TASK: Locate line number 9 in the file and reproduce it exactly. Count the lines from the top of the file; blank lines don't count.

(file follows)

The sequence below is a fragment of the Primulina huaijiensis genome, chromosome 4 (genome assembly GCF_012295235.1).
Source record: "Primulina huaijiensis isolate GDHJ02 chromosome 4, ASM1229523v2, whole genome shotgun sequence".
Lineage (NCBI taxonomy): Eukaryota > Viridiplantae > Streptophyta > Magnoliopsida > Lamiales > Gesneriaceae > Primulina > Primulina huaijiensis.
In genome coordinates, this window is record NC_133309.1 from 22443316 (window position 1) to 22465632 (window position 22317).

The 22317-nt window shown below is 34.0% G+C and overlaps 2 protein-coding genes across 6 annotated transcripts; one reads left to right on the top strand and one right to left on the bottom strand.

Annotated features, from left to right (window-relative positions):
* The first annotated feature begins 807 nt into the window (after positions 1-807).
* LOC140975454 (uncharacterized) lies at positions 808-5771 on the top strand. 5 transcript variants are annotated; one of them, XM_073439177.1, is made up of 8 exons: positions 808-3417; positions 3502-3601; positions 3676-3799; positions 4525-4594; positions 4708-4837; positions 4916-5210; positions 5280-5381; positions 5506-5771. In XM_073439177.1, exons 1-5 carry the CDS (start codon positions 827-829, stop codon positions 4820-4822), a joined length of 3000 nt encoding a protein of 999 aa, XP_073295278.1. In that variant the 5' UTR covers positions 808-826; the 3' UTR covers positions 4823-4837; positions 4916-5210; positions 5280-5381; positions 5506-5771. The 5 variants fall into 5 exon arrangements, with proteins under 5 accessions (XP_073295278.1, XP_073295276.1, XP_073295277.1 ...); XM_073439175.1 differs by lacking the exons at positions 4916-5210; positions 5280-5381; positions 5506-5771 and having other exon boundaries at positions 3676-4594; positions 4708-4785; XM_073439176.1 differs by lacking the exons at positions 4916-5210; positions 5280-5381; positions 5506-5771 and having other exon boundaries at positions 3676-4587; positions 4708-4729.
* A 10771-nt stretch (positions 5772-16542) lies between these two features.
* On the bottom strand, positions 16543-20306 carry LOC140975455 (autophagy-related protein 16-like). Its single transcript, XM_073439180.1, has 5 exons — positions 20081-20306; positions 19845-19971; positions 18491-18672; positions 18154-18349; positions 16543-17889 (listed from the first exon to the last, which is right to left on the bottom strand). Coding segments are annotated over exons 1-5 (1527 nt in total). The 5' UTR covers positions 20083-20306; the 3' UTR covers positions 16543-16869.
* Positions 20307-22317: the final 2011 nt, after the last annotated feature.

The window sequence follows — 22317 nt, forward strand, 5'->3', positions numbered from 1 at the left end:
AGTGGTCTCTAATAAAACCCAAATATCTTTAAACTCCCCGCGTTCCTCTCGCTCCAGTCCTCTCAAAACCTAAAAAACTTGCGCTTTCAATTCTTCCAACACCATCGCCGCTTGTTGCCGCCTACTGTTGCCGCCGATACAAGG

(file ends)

* A 10771-nt stretch (positions 5772-16542) lies between these two features.